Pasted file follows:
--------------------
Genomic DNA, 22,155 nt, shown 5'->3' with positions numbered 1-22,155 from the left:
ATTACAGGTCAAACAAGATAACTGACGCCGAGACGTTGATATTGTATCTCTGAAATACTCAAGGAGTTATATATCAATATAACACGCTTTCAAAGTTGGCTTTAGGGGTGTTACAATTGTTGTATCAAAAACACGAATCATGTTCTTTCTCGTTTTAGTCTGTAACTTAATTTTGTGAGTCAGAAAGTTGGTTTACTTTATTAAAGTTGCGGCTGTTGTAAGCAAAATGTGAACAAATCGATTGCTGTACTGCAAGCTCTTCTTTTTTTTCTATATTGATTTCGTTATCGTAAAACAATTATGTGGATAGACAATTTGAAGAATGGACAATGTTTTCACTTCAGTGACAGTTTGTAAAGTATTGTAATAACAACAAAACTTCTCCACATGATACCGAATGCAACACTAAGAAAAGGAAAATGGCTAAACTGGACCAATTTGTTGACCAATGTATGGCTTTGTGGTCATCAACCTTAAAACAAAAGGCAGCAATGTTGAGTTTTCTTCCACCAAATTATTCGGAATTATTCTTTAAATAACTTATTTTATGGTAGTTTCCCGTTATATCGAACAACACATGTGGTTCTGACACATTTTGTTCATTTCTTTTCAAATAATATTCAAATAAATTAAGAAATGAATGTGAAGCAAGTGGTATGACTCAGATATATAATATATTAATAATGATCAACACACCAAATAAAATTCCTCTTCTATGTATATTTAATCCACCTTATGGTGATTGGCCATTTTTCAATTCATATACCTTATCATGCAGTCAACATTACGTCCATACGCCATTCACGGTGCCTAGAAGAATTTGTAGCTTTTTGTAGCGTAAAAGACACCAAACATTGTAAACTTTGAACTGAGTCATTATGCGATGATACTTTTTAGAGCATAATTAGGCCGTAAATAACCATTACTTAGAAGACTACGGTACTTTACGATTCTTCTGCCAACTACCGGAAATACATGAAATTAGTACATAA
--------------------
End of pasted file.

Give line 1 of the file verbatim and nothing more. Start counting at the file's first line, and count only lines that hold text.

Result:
Genomic DNA, 22,155 nt, shown 5'->3' with positions numbered 1-22,155 from the left: